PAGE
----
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It is a tube placed in the body to drain and collect urine from the bladder.

Urinary catheters are used to drain the bladder. Your health care provider may recommend using a tube if you have:

Urinary incontinence (leakage of urine or inability to control when you urinate)

urinary retention (being unable to empty the bladder when needed)

Prostate surgery or genitals

Other conditions such as multiple sclerosis, spinal cord injury or dementia

The probes come in many sizes, materials (latex, silicone, Teflon ™) and types (Foley, straight, angled tip). A Foley catheter, for example, is a soft plastic or rubber tube which is inserted into the bladder to empty urine.

Care provider will use the smallest possible probe, in most cases.

There are three main types of probes:

indwelling catheter

probe condom

intermittent self-catheterization


A IUC is one that remains in the bladder. You can use it for a short period or long.

To collect the urine, this probe is attached to a drainage bag. A newer type of probe has a valve that can be opened to let the urine out.

An indwelling catheter can be introduced into the bladder in two ways:

In most cases, the probe is inserted through the urethra. This is the tube that carries urine from the bladder out of the body.

Sometimes the health care provider will insert a catheter into the bladder through a small hole in the abdomen. This is done in the hospital or at the doctor's health care provider.

An indwelling catheter is inflated a small balloon at the end. This prevents the probe from slipping out of the body. When it is necessary to remove the probe, the balloon is deflated.



The condom probes can be used in men with incontinence. A probe into the penis is not placed. Instead, similar to a condom on this device is placed. The probe is from this device to a drainage bag. This probe should be changed every day.



You use a flashing probe when you only need to use it sometimes, or do not want to use a bag. You or your caregiver introduce the catheter to drain the bladder and then removed. This can be done once or several times a day. The frequency depends on why you need to use this method.



In most cases, a probe is attached to a drainage bag. There are two types of bags:

A leg bag is a small device that attaches by elastic bands to the leg. It may contain from 300 to 500 milliliters of urine. It is used during the day, because you can hide under pants or skirts. It can be easily emptied into the toilet.

You can use a larger drainage device overnight. It may contain from 1 to 2 liters of urine. The device is hung on the bed.

Keep the drainage bag lower than the bladder so that urine is not returned to this. Empty the drainage device at least every 8 hours or when full.

To clean the drainage bag, remove the probe. Connect a second drainage device to the probe while cleaning the old.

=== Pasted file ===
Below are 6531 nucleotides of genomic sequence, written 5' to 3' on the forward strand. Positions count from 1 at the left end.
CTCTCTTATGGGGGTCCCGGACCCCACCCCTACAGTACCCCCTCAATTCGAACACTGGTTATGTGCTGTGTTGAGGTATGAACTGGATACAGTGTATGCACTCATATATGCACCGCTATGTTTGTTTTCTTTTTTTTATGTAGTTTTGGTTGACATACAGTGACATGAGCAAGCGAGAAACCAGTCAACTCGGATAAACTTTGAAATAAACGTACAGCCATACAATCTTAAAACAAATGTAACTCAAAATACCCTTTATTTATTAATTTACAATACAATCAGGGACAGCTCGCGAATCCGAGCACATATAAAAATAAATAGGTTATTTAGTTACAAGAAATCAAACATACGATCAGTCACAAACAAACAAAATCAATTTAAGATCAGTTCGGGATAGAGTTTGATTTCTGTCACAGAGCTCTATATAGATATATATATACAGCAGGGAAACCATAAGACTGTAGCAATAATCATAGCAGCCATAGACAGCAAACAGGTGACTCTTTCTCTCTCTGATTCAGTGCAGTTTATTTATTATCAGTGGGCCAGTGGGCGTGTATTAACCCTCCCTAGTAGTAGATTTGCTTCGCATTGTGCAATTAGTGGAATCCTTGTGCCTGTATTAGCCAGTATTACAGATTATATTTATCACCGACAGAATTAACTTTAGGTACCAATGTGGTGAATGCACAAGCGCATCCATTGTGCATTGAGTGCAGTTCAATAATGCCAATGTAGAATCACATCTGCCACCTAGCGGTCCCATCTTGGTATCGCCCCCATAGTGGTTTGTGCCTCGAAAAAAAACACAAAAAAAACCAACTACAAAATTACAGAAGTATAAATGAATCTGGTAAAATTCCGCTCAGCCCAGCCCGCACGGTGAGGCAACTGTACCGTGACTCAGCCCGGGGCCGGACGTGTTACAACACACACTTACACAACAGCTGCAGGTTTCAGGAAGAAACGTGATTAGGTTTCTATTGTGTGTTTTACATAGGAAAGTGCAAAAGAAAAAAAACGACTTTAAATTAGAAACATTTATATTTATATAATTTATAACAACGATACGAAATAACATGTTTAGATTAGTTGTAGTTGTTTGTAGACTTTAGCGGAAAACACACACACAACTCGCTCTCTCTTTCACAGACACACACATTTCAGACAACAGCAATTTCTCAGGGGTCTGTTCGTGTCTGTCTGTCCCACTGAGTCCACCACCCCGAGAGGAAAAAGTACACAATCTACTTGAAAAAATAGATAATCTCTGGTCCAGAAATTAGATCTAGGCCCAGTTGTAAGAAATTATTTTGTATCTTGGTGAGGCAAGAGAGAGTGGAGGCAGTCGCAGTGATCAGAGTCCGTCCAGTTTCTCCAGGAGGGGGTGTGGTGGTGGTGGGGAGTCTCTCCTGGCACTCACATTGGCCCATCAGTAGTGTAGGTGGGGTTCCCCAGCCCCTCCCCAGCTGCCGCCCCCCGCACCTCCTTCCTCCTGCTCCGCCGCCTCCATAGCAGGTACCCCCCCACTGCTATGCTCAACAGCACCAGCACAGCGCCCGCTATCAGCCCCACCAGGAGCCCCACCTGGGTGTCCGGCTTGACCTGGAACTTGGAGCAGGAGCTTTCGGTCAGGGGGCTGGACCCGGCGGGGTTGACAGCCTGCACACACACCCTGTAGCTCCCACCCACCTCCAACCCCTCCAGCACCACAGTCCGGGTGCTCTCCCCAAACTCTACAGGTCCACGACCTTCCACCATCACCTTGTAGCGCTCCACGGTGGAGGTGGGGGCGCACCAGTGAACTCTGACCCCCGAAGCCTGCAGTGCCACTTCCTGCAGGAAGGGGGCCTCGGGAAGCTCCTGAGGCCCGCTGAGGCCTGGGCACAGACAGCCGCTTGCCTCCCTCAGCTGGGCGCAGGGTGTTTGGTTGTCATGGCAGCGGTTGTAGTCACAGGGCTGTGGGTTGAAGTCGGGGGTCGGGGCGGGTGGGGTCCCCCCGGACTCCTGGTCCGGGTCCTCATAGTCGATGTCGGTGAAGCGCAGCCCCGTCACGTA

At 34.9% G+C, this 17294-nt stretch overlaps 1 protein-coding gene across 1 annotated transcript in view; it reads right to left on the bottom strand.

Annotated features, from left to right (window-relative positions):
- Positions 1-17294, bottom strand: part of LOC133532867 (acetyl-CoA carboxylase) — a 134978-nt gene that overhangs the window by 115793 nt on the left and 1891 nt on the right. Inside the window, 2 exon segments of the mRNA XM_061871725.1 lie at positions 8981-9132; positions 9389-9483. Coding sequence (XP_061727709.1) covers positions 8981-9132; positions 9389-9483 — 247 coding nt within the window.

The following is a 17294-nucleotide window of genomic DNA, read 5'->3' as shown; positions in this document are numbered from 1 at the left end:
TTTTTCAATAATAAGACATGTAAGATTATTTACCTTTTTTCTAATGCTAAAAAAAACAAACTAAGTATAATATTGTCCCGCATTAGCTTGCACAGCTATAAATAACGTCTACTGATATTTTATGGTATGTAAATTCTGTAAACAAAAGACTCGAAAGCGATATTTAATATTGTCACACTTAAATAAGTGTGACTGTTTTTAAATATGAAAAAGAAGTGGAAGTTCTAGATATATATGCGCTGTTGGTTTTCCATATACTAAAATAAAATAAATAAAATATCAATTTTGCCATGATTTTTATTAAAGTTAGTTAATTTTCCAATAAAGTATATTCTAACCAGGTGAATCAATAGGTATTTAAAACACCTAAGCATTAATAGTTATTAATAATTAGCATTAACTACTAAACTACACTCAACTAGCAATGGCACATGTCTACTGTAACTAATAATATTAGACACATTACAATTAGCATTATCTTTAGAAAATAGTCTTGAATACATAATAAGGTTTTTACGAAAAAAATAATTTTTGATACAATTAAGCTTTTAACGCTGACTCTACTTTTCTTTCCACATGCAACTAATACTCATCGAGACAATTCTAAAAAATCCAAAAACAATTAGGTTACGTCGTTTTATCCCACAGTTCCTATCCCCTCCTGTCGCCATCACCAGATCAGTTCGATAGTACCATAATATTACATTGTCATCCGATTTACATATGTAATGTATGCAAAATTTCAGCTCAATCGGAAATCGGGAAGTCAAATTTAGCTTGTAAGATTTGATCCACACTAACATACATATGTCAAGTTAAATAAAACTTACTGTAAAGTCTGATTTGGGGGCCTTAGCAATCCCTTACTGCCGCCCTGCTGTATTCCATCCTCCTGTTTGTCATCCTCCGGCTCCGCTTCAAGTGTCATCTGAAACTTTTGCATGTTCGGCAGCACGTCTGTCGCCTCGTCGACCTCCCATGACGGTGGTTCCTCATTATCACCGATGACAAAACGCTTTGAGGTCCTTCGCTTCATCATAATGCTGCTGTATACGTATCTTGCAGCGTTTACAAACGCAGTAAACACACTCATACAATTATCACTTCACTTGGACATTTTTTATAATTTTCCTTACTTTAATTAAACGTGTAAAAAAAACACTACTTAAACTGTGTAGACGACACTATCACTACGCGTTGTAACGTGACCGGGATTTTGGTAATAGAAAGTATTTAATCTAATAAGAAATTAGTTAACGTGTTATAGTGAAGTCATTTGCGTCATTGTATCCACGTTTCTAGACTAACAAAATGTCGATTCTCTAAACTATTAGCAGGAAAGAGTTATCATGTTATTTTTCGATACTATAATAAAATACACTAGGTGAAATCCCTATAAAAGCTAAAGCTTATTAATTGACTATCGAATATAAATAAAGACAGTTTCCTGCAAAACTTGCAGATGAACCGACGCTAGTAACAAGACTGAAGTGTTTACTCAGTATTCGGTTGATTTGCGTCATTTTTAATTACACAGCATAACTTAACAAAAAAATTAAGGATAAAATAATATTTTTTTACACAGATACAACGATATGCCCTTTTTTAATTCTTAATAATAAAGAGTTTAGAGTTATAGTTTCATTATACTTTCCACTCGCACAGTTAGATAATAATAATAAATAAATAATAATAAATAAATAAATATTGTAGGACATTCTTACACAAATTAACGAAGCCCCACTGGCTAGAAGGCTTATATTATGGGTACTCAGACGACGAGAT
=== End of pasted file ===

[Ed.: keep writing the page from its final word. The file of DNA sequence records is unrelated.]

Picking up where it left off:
Clean and deodorize the drainage bag by filling it with a mixture of vinegar and water. Or you can use chlorine bleach instead. Let the bag soak for 20 minutes. Hang with the outlet valve open to drain and dry.



To care for an indwelling catheter, clean the area where the catheter exits the body and the catheter itself with soap and water every day. Also, clean the area after all bowel movements to prevent infection very well.

If you have a suprapubic catheter, clean the opening in the abdomen and the probe with soap and water every day. Then cover with dry gauze.

Drink plenty of fluids to help prevent infection. Ask your health care provider how much to drink.

Wash your hands before and after handling the drainage device. DO NOT allow the outlet valve to touch anything. If the output is dirty, clean with soap and water.

Sometimes, there may be a leakage of urine around the catheter. This can be caused by:

A probe is blocked or has a kink

A probe that is too small

bladder spasms


improper balloon size

Urinary infections



Complications catheterisation include:

Allergy or sensitivity to latex


Blood infections (septicemia)

Blood in the urine (hematuria)

Kidney damage (usually only with the use of indwelling catheters for long)

urethral injury

kidney infections or urinary tract

Consult your health care provider if you have:

bladder spasms that do not disappear

Bleeding into or around the probe

Fever or chills

Exhaust large amounts of urine around the probe

Skin ulcers around a suprapubic catheter

Calculations or sediment in the bladder catheter or drainage bag

Inflammation of the urethra around the tube

Urine with a strong odor or is thick or cloudy

Little or no urine draining from the probe and you are drinking enough fluids

If the catheter is clogged, painful or infected, you will need to be replaced as soon as possible.



alternative names

urinary catheter; suprapubic catheters; indwelling catheter; Foley catheter

U.S. National Library of Medicine